Why Choose a Small Private College? | SantaFe.com

If the next item on your agenda is college, it’s decision time. Should you attend a public university or a private college, like St. John’s College in Santa Fe, New Mexico?

There are many factors affecting your choice, including some considerations that could impact how successful you are. Here are a few points to consider when making that all-important decision.

How do you learn?

Are you able to learn what you need sitting in a lecture hall with a hundred or more classmates? Does it matter if your professor lectures while his graduate assistants teach the class? Or do you prefer the more congenial environment where teachers and students have closer relationships?

What’s the “Goldilocks” number?

Student-to-faculty ratios come into play in your decision. Studies by the National Center for Education Statistics indicate the public university ratio was on average 14 to 1, while private colleges had a ratio of 10 to 1 — a 28 percent improvement in opportunities for students and teachers to interact. At a college like St. John’s, that ratio is 7 to 1, even smaller.

While public universities typically have larger class sizes — necessary to accommodate larger student enrollments — private colleges generally have smaller sizes, creating a more intimate learning environment between students and professors. Smaller size often leads to more challenging and insightful classroom discussions, as well as opportunities for one-on-one meetings with professors, should you need individual help.

Undergraduate seminar at St. John's, a small, private college.

How important is a major?

Public universities also typically offer a wider range of majors than small private liberal arts colleges. But data shows almost half of college students change their major at least once, and 61 percent of American graduates regret the major they chose. Once employed, Americans on average hold more than 12 jobs in a lifetime and change career paths multiple times. A liberal arts college offers the advantage of providing a broad base of knowledge rather than narrow, vocationally oriented skills (which are often outdated within a few years). This prepares students for a lifetime of change and adaptability in a rapidly changing job market.

Not all learning is in class

You attend college to learn, but not all learning occurs in the classroom. At a small private college, student supports are highly individualized. Mental health counselors, campus nurses, career counselors, student activity sponsors, academic advisors, and intramural coaches will know who you are and what your needs are when you stop by for a visit. There’s a good chance you’ll get to know their pets, their hobbies, and more — just like they’ll want to know these things about you.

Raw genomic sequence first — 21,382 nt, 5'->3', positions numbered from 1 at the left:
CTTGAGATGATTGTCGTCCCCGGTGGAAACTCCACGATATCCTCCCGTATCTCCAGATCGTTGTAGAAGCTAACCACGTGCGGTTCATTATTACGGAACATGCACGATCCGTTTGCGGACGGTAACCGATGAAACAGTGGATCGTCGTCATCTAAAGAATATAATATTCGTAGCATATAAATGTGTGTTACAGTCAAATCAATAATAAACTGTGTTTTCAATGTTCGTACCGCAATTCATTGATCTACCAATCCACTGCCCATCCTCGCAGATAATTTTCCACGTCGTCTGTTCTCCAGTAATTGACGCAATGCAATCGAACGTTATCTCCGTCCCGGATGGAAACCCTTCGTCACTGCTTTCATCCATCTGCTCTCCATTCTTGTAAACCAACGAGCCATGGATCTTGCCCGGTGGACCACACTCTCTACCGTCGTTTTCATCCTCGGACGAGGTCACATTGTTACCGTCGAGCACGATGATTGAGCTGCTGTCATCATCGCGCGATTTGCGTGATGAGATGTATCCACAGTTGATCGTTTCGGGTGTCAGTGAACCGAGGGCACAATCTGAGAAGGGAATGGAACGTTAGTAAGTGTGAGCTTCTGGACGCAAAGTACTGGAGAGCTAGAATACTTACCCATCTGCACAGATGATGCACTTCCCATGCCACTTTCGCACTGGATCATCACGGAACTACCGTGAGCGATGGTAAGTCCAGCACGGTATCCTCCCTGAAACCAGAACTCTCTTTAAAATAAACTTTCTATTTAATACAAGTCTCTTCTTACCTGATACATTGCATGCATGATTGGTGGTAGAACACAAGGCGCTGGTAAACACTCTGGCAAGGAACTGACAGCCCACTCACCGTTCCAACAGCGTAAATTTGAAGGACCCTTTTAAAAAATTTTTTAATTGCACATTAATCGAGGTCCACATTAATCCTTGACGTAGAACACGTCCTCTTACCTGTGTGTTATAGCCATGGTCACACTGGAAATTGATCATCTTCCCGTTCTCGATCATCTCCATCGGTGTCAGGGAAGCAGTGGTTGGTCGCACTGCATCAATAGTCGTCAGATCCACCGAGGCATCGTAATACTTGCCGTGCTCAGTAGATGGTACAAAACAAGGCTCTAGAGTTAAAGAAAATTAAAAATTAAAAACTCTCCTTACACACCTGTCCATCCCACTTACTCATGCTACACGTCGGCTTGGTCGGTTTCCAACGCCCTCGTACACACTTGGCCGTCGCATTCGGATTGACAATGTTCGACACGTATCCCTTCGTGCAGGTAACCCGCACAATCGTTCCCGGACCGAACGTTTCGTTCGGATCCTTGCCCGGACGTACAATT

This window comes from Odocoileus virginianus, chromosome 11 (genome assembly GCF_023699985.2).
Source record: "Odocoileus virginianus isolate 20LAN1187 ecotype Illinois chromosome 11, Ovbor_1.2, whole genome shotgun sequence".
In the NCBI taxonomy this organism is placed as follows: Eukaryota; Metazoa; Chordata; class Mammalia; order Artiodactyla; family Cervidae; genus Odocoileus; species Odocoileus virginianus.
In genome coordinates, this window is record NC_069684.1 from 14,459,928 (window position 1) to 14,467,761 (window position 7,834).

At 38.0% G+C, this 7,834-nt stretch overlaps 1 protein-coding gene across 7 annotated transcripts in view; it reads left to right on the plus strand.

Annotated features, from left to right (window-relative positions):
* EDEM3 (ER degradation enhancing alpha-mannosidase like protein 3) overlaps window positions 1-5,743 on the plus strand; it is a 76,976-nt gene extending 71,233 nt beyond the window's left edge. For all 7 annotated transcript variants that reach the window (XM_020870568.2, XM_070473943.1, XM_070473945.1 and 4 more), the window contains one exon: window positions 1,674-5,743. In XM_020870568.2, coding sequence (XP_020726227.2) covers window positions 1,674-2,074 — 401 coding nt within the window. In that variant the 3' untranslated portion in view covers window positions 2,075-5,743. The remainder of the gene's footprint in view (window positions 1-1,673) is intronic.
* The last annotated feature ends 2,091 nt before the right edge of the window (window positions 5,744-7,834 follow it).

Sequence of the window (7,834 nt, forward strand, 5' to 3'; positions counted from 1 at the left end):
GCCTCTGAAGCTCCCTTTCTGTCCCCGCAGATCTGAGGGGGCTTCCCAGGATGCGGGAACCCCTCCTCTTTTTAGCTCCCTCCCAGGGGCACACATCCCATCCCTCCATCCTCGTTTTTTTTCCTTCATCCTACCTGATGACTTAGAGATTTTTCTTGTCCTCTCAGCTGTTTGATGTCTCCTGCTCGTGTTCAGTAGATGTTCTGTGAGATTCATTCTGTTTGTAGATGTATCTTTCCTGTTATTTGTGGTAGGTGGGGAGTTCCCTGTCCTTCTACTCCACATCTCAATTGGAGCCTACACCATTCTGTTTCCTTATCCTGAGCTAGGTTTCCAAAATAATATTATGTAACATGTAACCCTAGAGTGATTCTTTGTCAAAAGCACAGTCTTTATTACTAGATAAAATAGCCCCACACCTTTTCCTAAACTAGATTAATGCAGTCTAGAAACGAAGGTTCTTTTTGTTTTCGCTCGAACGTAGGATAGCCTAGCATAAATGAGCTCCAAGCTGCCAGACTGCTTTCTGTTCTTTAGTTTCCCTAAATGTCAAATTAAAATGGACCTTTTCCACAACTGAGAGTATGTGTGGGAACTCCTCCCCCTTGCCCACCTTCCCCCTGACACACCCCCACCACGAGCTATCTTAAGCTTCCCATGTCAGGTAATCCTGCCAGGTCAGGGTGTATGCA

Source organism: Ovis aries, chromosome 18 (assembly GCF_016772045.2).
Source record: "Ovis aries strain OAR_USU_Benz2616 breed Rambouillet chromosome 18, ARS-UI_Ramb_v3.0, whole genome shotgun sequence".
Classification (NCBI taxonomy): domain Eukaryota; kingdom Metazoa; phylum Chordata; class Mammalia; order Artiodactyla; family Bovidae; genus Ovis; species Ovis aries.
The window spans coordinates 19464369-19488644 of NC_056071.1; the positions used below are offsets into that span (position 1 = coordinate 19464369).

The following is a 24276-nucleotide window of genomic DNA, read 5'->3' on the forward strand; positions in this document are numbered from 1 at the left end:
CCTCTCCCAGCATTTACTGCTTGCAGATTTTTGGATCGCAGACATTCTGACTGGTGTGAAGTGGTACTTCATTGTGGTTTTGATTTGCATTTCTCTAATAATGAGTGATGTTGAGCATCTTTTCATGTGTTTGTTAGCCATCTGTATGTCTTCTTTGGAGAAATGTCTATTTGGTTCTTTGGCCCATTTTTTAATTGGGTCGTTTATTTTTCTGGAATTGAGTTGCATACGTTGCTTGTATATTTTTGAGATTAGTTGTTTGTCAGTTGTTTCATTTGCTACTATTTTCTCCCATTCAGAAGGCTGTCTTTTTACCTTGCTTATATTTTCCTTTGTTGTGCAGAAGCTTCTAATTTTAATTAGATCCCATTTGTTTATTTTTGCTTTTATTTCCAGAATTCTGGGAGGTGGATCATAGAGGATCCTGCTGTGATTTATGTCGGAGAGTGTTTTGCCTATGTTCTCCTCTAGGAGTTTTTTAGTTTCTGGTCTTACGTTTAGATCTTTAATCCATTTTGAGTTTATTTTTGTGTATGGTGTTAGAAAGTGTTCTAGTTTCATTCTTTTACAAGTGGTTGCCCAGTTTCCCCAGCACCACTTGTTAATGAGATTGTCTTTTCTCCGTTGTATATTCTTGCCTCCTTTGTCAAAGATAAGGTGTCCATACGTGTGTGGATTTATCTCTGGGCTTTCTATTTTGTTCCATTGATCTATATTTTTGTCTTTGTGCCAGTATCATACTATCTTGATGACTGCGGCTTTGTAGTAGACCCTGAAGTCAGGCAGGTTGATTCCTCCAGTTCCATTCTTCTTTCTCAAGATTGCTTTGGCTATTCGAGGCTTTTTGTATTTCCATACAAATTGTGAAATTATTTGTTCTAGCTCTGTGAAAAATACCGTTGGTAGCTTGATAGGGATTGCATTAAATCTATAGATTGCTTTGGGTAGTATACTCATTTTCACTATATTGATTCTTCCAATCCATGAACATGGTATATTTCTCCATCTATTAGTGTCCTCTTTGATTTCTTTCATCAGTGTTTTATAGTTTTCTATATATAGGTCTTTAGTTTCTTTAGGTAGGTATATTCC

Students participating in outdoor yoga class at St. John's College.
Students participating in Soul Yoga on the lawn at St. John’s College.

Smaller, like at a private college, is often better

Private colleges also offer a thriving campus life, just usually on a smaller scale. This is advantageous for students who prefer to be part of a more closely-knit community. Colleges, like St. John’s, also provide opportunities to develop real and deeper relationships with diverse people from other nations, cultures, and traditions. Often these campus-related relationships lead to friendships lasting a lifetime.

Those relationships can extend to alumni — graduates who have a vested interest in seeing those who follow them have the same post-graduate success. And these contacts, expanded through networking, can lead to greater professional success.

College costs money

Tuition at private colleges typically is higher than at public universities that receive state and federal government subsidies. Scholarships are available in both public and private institutions. But, by virtue of larger student populations, financial aid is stretched farther in public universities. Private colleges often have more financial aid money available from income-producing endowments. According to the National Association of College and University Business Officers, private colleges during the 2020 – 21 school year were able to offer tuition discounts to more than half of first-year undergraduates. At St. John’s more than 90 percent os students receive college-funded aid.

Reputation has intrinsic value

Public universities may have more recognizable names, but private colleges often have more prestigious reputations. Take St. John’s College, for example. It was founded in Maryland in 1696, the third oldest college in the U.S. It stands right there with Harvard, founded in 1636, and the College of William and Mary, founded in 1693. It opened its Santa Fe campus in 1964. Reputation can impact your ability to launch your career after graduation.

So, before you apply to a school, whether public university or private college, make certain you visit the school and choose one that aligns with your values and your expectations. That’s the formula for success.

Story by Bud Russo

This story is sponsored by St. John’s College


St. John's College logo. St. John's is a small, private college in Santa Fe, New Mexico.


This article was posted by Cheryl Fallstead

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